Meet the freaks: We take a tour of New York City's weirdest
Get to know an immortal Manhattan wizard, a trio of creepy-as-hell drag queens and other locals doing their part to keep New York crazy.
Wed Apr 23 2014
Photograph: Jocelyn Baun
As you more than likely already know, dear New Yorker, Coney Island has reopened for the summer, now with its upgraded super-slick Luna Park. Exciting, kinda, but it makes us miss old-school, weird New York. So we discovered where and how and when to find the city's last outposts of true weirdness. Our first stop was Coney Island itself, where we met the krazy kids who make up the latest incarnation of the Coney Island Circus Sideshow—still alive, kicking and wickedly strange. From then, our tour winds to Harlem for Blackwolf the Dragonmaster (you'll recognize him when you see him), to the Dairy Queens in the East Village, and to the LES where you'll find this week's Time Out cover star, Reverend Jen—elf ears and all.
Coney Island Circus Sideshow, Coney Island, Brooklyn
Photograph: Jocelyn Baun
Its story: The Coney Island Sideshow has been going strong since Dick Zigun revived the popular early-20th-century attraction in the 1980s. Starring a mix of folks trained in sideshow arts (lying on a bed of nails, glass walking, contortion) alongside “born different” performers (like favorite Mat Fraser, who has truncated arms), the show is presented with ten acts rotating through the spotlight. But don’t dismiss these entertainers as simply bizarre. “Any idiot can appear weird; it takes no skill,” says Scott Baker, a former Broadway actor turned 19-year vet of the Sideshow. “To do something unusual with class, intelligence, style, skill and integrity takes years to learn.” All of the cast members are experts in multiple disciplines. Take Betty Bloomerz, who specializes in sword swallowing but will “be the blade-box girl, sit in the electric chair, eat fire, whatever is needed.” Or as “the most handsome man in sideshow,” Ray Valenz, puts it: “I don’t just do one thing—my work includes sideshow performances, acting, stripping or kids’ parties. Hopefully not all at once.”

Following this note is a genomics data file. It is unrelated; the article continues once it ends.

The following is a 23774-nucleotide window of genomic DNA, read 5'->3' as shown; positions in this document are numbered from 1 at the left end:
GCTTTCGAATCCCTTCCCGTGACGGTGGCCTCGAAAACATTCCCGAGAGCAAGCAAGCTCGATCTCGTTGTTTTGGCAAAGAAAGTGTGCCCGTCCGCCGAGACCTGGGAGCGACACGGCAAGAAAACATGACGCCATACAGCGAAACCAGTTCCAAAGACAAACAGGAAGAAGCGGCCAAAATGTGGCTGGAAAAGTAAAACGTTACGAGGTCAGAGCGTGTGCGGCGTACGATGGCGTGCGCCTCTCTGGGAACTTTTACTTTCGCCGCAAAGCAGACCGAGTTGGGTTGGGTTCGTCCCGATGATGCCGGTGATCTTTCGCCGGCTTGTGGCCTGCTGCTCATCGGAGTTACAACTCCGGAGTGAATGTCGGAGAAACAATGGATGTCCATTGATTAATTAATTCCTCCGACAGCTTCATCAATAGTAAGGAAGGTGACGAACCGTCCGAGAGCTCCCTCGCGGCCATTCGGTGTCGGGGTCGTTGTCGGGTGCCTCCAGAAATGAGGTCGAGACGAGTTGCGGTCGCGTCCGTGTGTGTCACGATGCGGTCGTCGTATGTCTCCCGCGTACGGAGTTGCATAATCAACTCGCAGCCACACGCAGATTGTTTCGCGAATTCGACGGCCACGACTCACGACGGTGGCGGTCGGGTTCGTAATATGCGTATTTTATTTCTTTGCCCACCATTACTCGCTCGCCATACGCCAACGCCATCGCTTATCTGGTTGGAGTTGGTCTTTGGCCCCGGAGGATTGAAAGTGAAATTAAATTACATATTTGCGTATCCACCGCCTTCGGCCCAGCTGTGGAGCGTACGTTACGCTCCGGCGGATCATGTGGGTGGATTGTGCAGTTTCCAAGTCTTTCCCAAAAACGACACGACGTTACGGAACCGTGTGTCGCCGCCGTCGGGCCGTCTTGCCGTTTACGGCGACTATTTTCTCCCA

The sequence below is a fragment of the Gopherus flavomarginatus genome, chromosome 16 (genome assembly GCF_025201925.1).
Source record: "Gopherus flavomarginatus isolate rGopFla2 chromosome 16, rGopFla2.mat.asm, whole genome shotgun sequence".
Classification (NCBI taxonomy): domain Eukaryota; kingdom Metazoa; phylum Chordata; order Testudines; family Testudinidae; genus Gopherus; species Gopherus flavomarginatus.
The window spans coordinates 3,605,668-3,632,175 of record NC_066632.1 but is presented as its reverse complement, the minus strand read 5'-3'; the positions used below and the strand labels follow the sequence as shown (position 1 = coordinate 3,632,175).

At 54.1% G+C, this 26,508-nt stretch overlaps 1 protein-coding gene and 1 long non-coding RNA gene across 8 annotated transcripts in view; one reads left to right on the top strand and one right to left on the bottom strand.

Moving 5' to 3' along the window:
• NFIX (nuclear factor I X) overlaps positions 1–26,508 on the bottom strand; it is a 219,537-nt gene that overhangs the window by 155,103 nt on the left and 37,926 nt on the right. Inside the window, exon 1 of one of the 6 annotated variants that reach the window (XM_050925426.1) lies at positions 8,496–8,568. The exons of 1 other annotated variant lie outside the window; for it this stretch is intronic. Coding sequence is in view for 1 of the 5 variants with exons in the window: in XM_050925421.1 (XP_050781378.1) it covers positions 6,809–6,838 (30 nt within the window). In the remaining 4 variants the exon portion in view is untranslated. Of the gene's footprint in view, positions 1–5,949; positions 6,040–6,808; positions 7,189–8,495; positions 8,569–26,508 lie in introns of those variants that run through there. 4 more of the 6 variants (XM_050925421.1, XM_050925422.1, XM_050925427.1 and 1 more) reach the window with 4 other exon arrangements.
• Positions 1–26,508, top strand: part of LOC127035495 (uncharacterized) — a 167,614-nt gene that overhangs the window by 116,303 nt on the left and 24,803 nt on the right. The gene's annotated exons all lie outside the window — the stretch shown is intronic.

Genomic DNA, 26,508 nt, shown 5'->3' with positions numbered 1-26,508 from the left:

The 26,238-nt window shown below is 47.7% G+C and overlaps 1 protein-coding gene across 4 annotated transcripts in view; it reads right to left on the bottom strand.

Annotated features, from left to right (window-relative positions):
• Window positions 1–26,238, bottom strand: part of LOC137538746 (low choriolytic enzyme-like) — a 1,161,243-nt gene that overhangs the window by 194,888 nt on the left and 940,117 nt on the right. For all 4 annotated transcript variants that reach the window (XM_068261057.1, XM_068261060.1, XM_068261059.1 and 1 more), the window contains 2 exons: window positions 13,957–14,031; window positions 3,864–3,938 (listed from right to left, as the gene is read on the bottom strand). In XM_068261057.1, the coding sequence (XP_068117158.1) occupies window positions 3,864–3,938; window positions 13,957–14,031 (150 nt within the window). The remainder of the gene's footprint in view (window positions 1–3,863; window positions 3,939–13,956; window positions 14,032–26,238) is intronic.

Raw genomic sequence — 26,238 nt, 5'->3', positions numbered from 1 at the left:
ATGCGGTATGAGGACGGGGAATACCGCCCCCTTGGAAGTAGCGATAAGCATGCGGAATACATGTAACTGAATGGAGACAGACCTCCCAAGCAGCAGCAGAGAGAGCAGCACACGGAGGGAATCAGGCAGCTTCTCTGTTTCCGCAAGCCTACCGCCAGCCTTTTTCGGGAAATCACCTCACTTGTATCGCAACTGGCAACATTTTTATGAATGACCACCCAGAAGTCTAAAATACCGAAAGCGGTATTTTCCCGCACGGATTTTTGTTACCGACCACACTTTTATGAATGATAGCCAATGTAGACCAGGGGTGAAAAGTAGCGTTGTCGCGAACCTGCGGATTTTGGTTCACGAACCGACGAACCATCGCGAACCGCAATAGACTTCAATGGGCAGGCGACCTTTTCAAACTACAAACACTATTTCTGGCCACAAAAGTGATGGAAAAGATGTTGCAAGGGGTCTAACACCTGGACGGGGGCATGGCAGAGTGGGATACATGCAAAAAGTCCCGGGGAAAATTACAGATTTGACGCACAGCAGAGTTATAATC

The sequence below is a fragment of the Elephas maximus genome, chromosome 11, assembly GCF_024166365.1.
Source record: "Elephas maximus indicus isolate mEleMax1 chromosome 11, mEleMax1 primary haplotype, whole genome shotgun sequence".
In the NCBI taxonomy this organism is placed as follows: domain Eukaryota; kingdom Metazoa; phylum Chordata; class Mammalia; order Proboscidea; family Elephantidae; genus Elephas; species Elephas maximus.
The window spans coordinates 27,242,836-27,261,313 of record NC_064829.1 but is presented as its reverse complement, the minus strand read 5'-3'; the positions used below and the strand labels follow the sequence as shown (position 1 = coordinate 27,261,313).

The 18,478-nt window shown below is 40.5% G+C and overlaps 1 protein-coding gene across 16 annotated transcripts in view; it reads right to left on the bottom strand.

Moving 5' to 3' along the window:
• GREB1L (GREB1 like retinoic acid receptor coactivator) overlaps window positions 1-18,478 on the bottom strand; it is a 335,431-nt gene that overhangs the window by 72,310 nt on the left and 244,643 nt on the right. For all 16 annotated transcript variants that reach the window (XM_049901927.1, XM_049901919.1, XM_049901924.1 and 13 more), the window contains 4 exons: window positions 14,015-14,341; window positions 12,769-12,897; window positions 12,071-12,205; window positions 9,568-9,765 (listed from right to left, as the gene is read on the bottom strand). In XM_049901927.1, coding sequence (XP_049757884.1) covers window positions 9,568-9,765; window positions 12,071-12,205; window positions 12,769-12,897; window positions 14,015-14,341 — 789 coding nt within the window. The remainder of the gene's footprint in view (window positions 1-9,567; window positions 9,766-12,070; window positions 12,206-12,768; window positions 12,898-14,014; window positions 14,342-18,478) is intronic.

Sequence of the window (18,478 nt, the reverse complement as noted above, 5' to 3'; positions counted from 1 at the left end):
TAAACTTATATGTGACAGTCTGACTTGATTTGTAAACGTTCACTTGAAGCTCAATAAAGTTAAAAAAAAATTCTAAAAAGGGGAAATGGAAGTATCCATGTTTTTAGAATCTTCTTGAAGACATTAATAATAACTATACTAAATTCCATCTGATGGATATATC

So how weird are they? Calculatedly. It’s their vocation, after all—not to imply that things always go smoothly. “One night there was a cast of, like, 20 of us,” remembers Bloomerz. “The entire script was stapled on the wall and none of us had the time to read it, and we weren’t supposed to, anyway. My ex-lover was onstage wearing my fishnets from years before, and we were all scrambling around. It was perfect chaos. And it was one of the greatest shows we ever had.”
Did you know…? You can take classes from the masters at Coney’s Sideshow School. Skills taught include fire-eating and -breathing, sword swallowing, straitjacket escaping and snake charming. Just in case you’re looking for a career change.